- Prepare PVA(MW 130,000) microspheres through suspension cross-linking of a polymeric solution with glutaraldehyde.
- Remove prepared MW 130,000 PVA hydrogels from freezer and begin soaking in water.
- Finish preparing PVA(MW 130,000) hydrogels for freeze-thaw method.
- Filter prepared clay exchanges.
- Prepare DSC samples of all used clays.
- Reaction should be carried out using a reflux condenser and a thermostatic water bath of 55°C.
- Dissolve 1g total of PVA and clay additive in 5mL hot,deionized water.
- Acidify the solution using 0.25mL 0.5M H2SO4.
- Dissolve 0.6g Cellulose acetate butyrate(CAB) in 25mL 1,2-dichloroethane.
- Pour the acidified PVA solution into the 25mL 1,2-dichloroethane solution. Place all in a clean round bottom(RB) flask.
- Stir the water/1,2-dichlorethane solution for 30 minutes.
- After 30 minutes stirring, add 0.75mL glutaraldehyde(GA) to the solution.
- After the addition of glutaraldehyde, allow the reaction to carry out for 3 additional hours at 55°C.
- Filter the produced microspheres from the solution using a a sintered glass filter and a vacuum.
- Wash the collected microspheres using the following solvents in the following order:
- hot water
- cold water
- Scrape all collected microspheres into a small glass vial. Leave the lid off of the small glass vial.
- Freeze microspheres in liquid nitrogen for ~2 minutes.
- Place on [ask Dr. Hartings name of machine again] overnight to completely dry.
- The following procedure was adapted from the article Poly(vinyl alcohol) microspheres with pH- and thermosensitive properties as temperature-controlled drug delivery 
- 1,2-dichloroethane is highly flammable. Care must be used at all times when dealing with 1,2-dichloroethane
- Avoid all 1,2-dichloroethane skin contact by wearing gloves and googles.
- Avoid any 1,2-dichlorethane contact with extreme heat, open flame, or electrical sparks.
- 1,2-dichloroethane should be kept in the flammable storage safety cabinet when not in use.
- When in use, 1,2-dichloroethane should be kept in the fume hood.
PVA Microsphere information:
|Preparation of Microspheres using PVA MW 146,000-186,000
|Amount of PVA added(g)
|Amount of Lamponite clay added(g)
|Amount of cellulose acetate butyrate added(g)
|Amount of GA added(mL)
|Amount of H2SO4 added(mL)
- The dispersion agent(hereout referred to as CAB), lamponite clay and PVA formed a sort of suspension in the water/organic solvent solution. It did not appear to fully dissolve. Used a spatula to scrape the side of the RB flask in order to try and break up the large chunks.
- After addition to heat, the large chunks generally broke apart. Small spheres seemed to be forming after approximately an hour spinning.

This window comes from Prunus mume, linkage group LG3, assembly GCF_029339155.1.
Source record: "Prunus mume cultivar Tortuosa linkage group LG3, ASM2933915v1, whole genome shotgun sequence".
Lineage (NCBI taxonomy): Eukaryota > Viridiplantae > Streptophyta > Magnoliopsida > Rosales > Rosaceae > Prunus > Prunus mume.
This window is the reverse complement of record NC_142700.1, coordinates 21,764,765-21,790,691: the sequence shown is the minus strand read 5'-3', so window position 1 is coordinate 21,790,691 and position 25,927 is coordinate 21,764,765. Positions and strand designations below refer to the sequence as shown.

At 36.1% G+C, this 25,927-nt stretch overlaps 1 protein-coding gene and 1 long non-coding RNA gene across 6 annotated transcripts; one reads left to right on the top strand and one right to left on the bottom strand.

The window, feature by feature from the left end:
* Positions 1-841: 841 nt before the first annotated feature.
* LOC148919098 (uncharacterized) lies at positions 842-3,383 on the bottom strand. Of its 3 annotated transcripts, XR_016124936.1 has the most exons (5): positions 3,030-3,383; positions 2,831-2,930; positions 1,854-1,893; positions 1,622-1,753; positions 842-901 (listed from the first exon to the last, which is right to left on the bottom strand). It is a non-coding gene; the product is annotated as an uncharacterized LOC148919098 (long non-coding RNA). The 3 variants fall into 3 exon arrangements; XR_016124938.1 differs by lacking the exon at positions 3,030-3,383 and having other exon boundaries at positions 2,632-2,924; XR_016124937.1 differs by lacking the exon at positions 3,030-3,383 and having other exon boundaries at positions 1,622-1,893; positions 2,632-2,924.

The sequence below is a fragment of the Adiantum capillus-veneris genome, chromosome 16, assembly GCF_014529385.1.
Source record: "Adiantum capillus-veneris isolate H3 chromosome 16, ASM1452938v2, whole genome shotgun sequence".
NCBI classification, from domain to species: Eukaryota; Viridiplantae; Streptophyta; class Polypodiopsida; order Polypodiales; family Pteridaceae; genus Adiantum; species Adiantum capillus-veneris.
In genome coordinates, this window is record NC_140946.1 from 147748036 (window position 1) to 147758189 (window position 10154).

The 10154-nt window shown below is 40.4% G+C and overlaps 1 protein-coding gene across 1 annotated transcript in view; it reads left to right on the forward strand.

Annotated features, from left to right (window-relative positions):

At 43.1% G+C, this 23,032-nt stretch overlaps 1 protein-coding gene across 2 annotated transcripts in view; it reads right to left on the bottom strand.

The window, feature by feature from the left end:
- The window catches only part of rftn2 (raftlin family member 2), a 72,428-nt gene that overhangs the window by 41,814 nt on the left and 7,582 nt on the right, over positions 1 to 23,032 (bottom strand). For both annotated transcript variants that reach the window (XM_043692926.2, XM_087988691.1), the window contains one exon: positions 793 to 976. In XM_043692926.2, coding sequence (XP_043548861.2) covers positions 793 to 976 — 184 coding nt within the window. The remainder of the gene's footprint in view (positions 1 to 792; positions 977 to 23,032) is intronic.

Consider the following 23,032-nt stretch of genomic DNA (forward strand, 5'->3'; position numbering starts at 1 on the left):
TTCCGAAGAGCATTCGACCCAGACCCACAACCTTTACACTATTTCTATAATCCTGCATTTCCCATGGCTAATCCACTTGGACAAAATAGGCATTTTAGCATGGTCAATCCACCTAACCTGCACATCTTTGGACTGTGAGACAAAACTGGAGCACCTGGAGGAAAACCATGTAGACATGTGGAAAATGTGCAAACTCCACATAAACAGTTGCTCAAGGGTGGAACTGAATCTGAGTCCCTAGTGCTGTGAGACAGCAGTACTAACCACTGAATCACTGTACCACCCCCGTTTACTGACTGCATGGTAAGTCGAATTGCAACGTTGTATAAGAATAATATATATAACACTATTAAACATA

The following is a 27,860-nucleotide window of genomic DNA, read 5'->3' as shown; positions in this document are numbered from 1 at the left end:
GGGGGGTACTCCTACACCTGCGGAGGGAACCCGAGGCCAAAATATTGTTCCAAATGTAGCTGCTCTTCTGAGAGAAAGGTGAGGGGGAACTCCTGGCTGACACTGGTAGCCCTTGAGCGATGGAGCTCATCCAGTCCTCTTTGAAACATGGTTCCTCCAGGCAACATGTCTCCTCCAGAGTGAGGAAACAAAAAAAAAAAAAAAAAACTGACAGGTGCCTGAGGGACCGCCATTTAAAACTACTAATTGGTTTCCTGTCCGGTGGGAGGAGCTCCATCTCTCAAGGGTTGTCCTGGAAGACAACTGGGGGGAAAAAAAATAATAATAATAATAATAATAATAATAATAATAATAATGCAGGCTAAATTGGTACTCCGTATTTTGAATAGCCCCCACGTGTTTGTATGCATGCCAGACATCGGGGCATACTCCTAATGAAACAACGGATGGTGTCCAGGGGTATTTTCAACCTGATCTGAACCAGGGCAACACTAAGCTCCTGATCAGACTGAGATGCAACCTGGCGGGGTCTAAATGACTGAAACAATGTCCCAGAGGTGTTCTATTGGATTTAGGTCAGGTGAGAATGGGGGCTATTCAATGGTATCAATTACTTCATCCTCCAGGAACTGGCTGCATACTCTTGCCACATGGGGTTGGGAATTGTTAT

- After 3 hour spinning and heat, large clumps of spheres formed. Upon scraping with a spatula these clumps broke apart into what appeared to be smaller spheres.
- Large clumps indicates that we may want to change portion of our method to produce smaller microspheres.
- The spheres were a cloudy, white color throughout.
- Many of the microspheres formed large clumps. The next time in lab, the large clumps will be ground in a mortar and pestle to produce smaller microspheres.
- Sodium Montmorillonite clay will be referred to as NaMT.
- Lamponite clay will be referred to as Lamp.
- Glutaraldehyde will be referred to as GA.
- Dimethyl sulfoxide will be referred to as DMSO.
- Cellulose acetate butyrate will be referred to as CAB.
- The six hydrogels prepared on 2013/01/30 were removed from the freezer. Approximately 4mL distilled H2O was added to each beaker. If the hydrogel was sticking to the side of the beaker, a spatula was used to scrape the hydrogel off the edges. The beakers were parafilmed and stored. These films will remain submersed in H2O for 3 days. This will remove any access DMSO.
- After three days of the freeze-thaw method, the 6 prepared hydrogels have a firmer consistency than when prepared.
- Each hydrogel shrank in size(were significantly smaller than when originally prepared. The height of the hydrogel grew, but the diameter decreased).
- Although the films became firmer than when originally prepared, they still have some pliability(tested by pulling with a set of tweezers) and hold their shape.
- The hydrogels became more clear in their appearance, so the distribution of the clay is very evident.
- Using tweezers, it seems that the hydrogels with NaMT are the most rigid. This observation will be tested when performing tensile strength tests.
- Each of the six films had a crystal clear film that grew along the edges of the beaker during the freeze thaw method.
- After allowing the clays to spin for 4 days, the prepared clays were vacuum filtered following the protocol described on 2012/09/19.
- For the 110% exchanged clays, after 4 hours on the vacuum filter, the clays were not dry. In order to have complete drying of the clays, the remaining wet clay was scraped from the Buchner funnel, placed on a tin tray, and placed in an oven at 90°C.
|DSC sample preparation
|Name of sample
||Mass of pan(g)
||Mass of sample(g)
|110% Lamp exchange
|110% NaMT exchange
|50% NaMT exchange
- The prepared samples will be run the next time in the lab.